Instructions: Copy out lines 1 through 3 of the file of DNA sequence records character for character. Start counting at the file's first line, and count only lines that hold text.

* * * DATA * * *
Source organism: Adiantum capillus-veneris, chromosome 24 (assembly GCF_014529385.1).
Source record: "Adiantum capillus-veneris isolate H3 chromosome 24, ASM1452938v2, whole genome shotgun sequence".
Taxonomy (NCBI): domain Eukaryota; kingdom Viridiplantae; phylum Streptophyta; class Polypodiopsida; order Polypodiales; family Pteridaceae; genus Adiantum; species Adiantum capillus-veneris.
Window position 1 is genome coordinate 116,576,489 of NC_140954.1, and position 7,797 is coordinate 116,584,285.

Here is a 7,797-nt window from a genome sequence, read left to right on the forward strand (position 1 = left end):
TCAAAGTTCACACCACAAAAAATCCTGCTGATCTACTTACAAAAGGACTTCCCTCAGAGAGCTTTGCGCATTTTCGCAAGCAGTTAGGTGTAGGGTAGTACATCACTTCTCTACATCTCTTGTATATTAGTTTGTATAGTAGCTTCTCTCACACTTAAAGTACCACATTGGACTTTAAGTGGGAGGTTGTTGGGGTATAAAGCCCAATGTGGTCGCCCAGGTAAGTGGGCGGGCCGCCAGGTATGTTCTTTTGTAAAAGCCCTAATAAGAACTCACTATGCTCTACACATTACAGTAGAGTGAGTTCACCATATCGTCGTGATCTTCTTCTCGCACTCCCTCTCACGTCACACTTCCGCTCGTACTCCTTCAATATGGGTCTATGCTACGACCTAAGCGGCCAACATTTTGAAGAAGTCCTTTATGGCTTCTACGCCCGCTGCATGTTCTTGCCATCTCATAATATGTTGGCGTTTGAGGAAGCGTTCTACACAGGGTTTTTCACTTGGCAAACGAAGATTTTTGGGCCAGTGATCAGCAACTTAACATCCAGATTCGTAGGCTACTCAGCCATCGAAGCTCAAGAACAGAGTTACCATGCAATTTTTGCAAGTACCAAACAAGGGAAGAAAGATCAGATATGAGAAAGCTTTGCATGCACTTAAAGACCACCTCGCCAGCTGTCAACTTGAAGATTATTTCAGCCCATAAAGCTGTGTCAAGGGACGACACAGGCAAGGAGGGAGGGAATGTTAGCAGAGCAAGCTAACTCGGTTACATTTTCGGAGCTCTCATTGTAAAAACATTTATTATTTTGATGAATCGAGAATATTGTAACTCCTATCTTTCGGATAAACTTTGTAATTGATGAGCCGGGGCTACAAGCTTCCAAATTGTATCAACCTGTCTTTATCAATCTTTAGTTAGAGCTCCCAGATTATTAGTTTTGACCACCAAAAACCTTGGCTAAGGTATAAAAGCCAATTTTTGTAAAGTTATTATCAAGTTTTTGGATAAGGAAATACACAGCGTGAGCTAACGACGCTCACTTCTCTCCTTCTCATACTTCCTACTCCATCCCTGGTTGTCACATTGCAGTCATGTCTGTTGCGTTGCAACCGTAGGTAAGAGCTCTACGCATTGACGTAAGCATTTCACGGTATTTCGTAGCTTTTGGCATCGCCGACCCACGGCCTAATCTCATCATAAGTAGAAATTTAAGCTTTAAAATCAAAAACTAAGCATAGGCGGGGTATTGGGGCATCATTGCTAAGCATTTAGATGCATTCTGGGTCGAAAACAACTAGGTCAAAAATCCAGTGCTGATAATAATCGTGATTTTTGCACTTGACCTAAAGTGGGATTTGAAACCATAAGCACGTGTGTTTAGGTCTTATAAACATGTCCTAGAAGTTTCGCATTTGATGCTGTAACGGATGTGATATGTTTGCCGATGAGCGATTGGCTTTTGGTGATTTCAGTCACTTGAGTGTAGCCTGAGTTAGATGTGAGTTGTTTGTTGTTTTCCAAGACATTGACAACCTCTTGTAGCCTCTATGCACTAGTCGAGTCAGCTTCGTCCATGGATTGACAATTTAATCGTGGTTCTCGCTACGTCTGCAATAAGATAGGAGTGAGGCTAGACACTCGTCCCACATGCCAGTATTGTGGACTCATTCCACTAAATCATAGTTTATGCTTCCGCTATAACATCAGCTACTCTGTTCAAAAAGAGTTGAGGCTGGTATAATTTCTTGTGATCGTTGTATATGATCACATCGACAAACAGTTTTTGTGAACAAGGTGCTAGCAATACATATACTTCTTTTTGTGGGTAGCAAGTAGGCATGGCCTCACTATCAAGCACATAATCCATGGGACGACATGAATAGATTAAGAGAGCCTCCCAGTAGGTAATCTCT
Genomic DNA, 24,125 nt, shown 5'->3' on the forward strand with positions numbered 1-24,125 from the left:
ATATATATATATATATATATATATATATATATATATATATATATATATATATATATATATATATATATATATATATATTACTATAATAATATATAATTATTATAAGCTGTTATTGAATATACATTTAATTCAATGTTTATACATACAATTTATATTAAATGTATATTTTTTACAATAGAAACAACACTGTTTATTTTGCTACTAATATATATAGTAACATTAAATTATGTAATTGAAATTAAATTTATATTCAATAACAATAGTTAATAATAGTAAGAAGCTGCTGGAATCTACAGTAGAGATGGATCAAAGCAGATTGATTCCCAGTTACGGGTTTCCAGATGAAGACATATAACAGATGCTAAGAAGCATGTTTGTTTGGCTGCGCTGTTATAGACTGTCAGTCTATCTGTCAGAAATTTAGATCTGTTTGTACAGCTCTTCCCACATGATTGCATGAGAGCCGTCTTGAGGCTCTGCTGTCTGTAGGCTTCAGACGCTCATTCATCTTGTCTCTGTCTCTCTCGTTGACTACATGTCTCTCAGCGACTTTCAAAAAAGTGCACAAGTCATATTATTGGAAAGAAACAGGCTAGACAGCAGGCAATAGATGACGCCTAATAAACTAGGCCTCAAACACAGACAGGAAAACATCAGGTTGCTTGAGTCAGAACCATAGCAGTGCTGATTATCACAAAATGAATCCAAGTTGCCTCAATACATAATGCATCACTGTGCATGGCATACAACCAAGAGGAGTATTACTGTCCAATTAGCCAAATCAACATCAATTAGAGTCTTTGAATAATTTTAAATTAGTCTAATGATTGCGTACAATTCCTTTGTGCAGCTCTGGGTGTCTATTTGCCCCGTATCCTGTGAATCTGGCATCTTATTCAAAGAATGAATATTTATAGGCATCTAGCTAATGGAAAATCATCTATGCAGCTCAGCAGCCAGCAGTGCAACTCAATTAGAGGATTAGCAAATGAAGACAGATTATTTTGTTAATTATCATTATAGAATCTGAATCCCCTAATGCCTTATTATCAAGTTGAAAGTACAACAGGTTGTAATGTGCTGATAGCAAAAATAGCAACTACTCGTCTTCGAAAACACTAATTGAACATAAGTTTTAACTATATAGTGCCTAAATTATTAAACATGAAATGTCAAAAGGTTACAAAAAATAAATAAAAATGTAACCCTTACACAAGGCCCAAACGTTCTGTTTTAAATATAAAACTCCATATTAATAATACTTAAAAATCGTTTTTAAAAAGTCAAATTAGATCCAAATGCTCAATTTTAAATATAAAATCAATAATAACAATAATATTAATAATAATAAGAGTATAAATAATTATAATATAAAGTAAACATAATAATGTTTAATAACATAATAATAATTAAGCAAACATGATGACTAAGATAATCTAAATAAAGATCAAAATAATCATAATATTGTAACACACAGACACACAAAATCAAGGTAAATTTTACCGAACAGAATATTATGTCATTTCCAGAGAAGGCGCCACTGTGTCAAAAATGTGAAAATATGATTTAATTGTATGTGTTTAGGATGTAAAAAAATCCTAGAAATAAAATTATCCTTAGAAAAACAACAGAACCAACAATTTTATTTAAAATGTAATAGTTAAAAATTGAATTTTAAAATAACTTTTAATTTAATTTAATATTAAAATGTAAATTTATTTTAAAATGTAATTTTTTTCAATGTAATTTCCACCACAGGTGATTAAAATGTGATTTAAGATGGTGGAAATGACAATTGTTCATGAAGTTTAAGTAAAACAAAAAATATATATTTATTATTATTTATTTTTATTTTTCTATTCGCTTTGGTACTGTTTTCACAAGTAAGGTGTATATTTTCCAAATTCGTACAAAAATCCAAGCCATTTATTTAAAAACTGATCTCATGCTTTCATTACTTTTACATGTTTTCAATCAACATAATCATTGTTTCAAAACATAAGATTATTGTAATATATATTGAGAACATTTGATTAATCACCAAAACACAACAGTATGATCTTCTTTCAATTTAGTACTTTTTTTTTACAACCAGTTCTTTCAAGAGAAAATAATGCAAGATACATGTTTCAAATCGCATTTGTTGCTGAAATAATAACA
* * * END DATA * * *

Source organism: Adiantum capillus-veneris, chromosome 24 (assembly GCF_014529385.1).
Source record: "Adiantum capillus-veneris isolate H3 chromosome 24, ASM1452938v2, whole genome shotgun sequence".
Taxonomy (NCBI): domain Eukaryota; kingdom Viridiplantae; phylum Streptophyta; class Polypodiopsida; order Polypodiales; family Pteridaceae; genus Adiantum; species Adiantum capillus-veneris.